Adobe Hack Emphasizes Users Continued Use Of Useless Passwords

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It seems that no matter how many warnings, despite all the advice, regardless of all the useful articles on the matter, computer users everywhere just can’t help themselves from creating really, really, crappy passwords.

After analyzing the list of users passwords made available online from the recent Adobe hack we’ve compiled a list of the top 20 easy to remember and equally easy to guess passwords with “123456” topping the list with 1,911,938 people using it.  That’s right, nearly 2 Million people use “123456” as their password.

As reported earlier the recent breach of Adobe’s network has dropped a list of nearly 150 Million User Name/Password pairs into the hands of online criminals.  Now the vast majority of those accounts are no longer used, Adobe reports that ‘only’ 38 Million accounts are those of active users, many of the emails are still valid and chances are the User Names and Passwords of inactive accounts are probably still active on other sites.  After all if someone uses 123456 as a password chances are they’re too lazy to come up with a different password elsewhere.

Now that the list of stolen accounts is showing up online security researchers are uncovering troves of Passwords despite Adobe assuring us they are encrypted.  Adobe kind of made it easy for us by using Symmetric key encryption over hashing, using ECB mode, and using the same key for every password.  All the same even if they had made it harder to un-encrypt the data many of the Users were kind enough to flat-out give us their passwords in the password hint which is included in the data.

Crap Passwords

Here’s the list of the top 20 passwords Adobe Users were using to protect their accounts.  This could also double as the top 20 list of truly useless passwords anyone could come up with.  Next to the password is the number of people on the list who used it.  If you’d like to see the top 100 easy passwords to crack that actual Adobe users were using check it out here.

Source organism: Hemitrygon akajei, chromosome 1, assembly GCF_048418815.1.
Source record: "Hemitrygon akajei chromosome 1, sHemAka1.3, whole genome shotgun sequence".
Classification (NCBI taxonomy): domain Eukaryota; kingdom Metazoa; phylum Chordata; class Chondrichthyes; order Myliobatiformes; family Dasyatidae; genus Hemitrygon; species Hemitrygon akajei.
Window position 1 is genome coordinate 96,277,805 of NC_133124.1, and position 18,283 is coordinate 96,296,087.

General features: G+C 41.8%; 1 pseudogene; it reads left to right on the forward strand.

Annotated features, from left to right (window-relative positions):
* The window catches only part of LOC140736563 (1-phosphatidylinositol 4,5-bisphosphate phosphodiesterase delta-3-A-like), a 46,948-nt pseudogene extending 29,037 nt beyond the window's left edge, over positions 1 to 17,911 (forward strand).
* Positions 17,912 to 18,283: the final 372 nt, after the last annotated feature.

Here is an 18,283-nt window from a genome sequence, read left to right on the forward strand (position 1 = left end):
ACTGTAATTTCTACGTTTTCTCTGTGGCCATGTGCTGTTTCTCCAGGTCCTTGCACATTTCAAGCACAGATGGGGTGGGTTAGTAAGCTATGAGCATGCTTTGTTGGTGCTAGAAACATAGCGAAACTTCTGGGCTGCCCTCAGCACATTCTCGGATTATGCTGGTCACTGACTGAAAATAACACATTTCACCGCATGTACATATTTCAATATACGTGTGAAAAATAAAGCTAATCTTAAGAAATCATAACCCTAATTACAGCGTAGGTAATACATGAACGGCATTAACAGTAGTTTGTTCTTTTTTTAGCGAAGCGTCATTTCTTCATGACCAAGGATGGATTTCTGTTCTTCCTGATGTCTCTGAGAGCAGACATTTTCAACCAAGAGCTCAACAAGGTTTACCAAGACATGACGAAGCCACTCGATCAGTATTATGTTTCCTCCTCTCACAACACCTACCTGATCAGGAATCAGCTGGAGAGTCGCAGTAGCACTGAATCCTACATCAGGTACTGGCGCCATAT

• 123456 - 1,911,938
  • 123456789 - 446,162
  • password - 345,834
  • adobe123 - 211,659
  • 12345678 - 201,580
  • qwerty - 130,832
  • 1234567 - 124,253
  • 111111 - 113,884
  • photoshop - 83,411
  • 123123 - 82,694
  • 1234567890 - 76,910
  • 000000 - 76,186
  • abc123 - 70,791
  • 1234 - 61,453
  • adobe1 - 56,744
  • macromedia - 54,651
  • azerty - 48,850
  • iloveyou - 47,142
  • aaaaaa - 44,281
  • 654321 - 43,670

Now if those are the passwords people think are securing their online accounts I can only wonder if they also keep a key to their house under the doormat and leave their cars running and unlocked outside the local welfare office while they go to lunch?

I mean if someone uses “123456” on one site chances are they do the same thing on all the other sites they have accounts with.  After all you’d only get confused if you started using different numbers at different sites, unless you keep all your passwords in a text file on your computer titled “Here are all my passwords”.  And if someone uses “adobe123” at one site it’s not a far stretch to guess they use “facebook123”, or “twitter123” or – well you get the picture.

Either way if you’re one of those who use super simple passwords everywhere because it’s super hard to remember passwords and we have so many of them then why not subscribe to our newsletter so you’ll be able to find some of the really easy ways we use to not only keep our passwords and online accounts secure but still be able to remember how to access them weeks and months after they are created.

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